So why can't the politicians get the message? They subdivide the world into boxes that have little or no relation with one another. (I've noticed that cognitive dissonance is much less of a problem for career politicians than it would be for an average person in similar circumstances.) In the same issue:
Almost two dozen Tea Party-affiliated lawmakers cosponsored a new resolution late last week that expresses their support for Israel "to use all means necessary to confront and eliminate nuclear threats posed by the Islamic Republic of Iran, including the use of military force."
Note: Dr. Paul did not agree. He has also refused to join the new "tea party" caucus.

20 August, 2010

You don't need communism to have a cult of personality

Vladamir Putin's party will probably get most of what it wants in the next elections, but he's leaving little to chance.  In a country where almost nobody trusts the government or expects it to make things better, the only alternative is to trust in a man.  No--a superman:

Vladimir Putin is an amazing man. You may have seen him co-piloting an
aircraft
recently and dumping 12 tons of water to extinguish two of the many wildfires raging across Western Russia. But did you know that in 2008 he used a tranquilizer gun to save a group of scientists and a television camera crew from a charging tiger?  In 2009, he saved
Russian shoppers
from high prices by ordering a grocery store executive to put sausages on sale, forced one of the world's richest men to restore laid off workers to their jobs by reopening a cement plant, taught judo to the Russian national judo team, and went to the bottom of the world's deepest lake in a submarine. In April, he hugged a polar bear. He swims Siberian rivers for exercise and enjoys bare-chested summer horseback rides. Without question, women
love him
. It's said that he will never have a heart attack, because his heart isn't foolish enough to attack him. Or maybe that's somebody else.   
What a guy.  Of course it's not a problem unique to Russia.  In North Korea, the "Dear Leader" is credited with the ability to control the weather.  On his first trip to a golf course. he shot 38 under par, including five holes-in-one.  And don't even get me started on his prowess at bowling.

It seems the less a government is able to deliver, the more it requires a superman at the top.  And in a totally unrelated story,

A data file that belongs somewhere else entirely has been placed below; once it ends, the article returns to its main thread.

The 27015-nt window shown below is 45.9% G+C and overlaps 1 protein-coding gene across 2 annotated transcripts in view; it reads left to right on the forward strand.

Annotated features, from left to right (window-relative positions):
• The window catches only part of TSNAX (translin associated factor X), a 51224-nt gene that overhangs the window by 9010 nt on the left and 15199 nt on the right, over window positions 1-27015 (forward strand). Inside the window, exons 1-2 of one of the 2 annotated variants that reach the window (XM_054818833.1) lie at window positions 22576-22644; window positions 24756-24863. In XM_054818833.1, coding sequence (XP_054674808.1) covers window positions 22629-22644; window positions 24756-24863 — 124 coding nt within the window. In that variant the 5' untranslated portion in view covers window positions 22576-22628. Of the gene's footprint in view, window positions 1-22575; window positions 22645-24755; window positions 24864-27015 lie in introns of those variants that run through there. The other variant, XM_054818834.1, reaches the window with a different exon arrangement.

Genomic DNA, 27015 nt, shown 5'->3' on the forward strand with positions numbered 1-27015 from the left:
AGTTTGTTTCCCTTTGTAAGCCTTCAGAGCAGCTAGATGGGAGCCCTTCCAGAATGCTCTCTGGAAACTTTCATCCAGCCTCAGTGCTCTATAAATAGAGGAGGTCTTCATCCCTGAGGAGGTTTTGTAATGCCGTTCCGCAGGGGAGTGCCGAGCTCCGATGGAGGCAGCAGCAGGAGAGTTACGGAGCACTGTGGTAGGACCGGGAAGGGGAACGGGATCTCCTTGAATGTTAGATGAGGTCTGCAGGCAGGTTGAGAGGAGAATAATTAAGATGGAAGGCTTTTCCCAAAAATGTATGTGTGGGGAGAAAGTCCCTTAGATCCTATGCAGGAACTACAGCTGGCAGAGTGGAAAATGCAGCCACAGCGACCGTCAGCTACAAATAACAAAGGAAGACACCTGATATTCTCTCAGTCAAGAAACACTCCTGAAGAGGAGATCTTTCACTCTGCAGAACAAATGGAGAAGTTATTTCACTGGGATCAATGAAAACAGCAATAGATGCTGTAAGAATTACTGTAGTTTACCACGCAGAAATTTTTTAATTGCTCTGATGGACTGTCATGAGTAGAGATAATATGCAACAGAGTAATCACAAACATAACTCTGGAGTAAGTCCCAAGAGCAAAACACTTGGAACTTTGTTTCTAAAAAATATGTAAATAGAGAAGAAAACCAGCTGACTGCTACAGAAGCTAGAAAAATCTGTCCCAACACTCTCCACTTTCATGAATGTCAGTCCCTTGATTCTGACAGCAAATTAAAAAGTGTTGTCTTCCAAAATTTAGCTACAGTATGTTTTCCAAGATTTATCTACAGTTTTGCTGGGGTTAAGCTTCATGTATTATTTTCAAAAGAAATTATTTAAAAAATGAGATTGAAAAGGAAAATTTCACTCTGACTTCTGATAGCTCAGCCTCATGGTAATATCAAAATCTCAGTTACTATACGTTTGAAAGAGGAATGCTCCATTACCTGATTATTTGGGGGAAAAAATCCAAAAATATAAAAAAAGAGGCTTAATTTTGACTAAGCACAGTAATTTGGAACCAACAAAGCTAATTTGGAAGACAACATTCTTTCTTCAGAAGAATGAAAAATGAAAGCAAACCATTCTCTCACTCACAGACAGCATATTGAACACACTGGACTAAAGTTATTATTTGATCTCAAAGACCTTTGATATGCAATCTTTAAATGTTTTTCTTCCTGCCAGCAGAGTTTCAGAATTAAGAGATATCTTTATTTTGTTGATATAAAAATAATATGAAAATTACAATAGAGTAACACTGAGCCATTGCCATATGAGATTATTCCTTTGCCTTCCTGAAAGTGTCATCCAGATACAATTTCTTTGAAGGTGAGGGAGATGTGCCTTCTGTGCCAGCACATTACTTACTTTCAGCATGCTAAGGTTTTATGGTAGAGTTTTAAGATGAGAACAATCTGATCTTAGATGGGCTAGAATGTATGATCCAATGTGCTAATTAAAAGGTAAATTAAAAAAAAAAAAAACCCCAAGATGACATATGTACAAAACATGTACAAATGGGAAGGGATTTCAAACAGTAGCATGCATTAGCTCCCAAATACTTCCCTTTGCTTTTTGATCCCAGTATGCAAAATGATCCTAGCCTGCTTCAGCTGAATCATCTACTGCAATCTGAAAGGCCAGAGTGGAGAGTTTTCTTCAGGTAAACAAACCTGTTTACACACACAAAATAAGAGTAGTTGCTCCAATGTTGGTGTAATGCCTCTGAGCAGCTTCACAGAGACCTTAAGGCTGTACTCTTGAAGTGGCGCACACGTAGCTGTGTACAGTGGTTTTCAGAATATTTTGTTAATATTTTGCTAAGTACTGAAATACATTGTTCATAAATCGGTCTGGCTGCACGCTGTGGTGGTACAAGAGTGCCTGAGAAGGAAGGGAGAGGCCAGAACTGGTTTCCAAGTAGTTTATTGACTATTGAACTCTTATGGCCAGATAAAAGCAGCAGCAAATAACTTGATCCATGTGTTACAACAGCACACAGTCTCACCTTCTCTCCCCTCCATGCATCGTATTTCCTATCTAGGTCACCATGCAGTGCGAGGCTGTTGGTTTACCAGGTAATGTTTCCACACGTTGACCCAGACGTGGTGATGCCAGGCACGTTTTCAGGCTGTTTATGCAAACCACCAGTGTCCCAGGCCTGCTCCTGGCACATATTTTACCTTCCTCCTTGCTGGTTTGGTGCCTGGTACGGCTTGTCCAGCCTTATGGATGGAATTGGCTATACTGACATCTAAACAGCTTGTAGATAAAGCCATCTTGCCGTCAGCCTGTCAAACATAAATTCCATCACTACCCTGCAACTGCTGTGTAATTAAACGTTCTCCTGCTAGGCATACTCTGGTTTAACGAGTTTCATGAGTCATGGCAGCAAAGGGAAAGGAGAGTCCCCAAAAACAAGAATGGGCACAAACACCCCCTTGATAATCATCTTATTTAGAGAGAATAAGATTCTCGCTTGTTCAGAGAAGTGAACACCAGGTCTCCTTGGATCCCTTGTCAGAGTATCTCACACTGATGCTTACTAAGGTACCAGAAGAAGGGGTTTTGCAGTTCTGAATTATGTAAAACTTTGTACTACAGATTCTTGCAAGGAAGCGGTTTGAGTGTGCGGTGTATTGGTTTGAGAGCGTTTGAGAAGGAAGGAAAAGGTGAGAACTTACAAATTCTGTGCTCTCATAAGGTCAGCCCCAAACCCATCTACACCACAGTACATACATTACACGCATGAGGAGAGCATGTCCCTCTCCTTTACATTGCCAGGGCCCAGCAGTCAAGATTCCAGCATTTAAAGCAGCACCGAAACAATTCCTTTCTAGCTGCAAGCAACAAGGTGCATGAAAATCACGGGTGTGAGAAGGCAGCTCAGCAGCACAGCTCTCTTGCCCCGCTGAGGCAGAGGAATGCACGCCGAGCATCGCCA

18 August, 2010

The future of Iraqi politics: Pakistan?

Foreign Policy talks about a conversation between an Iraqi general and a politician.  The politician thought he was joking--the general had already made plans.
The politician asked about the possibility of a coup. The general, he
said, deeming the talk serious, pulled out a map of the capital and
provided a disconcertingly elaborate plan to execute one: overturning
trucks to block the route from the main American base to the Green Zone,
seizing television stations, besieging Parliament, and so on.


“When you’re president,” he quoted the general as asking, in utter seriousness, “can you make me minister of defense?”


No real surprise, I suppose.


Gates' noble mission

Gates is trying to reform the Pentagon.  Lots of luck on that.  It's needed.  Of course, He's also announced he's leaving in 2011, so a lot of people are just going to try to wait him out.  The system is bigger than anyone--including the SECDEF.
Gates has proposed initial reforms that include dismantling one command and eliminating 50 generals. To put this in context, we have almost 1,000 generals and admirals, a number that has grown 13 percent in 15 years, even as the armed forces have shrunk. Every layer of Pentagon bureaucracy is much larger than it was at the height of the Cold War. Paul Light of New York University's Wagner School of Public Service notes that in 1960 we had 78 deputy assistant secretaries of defense. There are 530 today. Gates likes to point out that there are more musicians in U.S. military marching bands than members of the Foreign Service. In fact, the Pentagon has 10 times as many accountants as there are Foreign Service officers.

16 August, 2010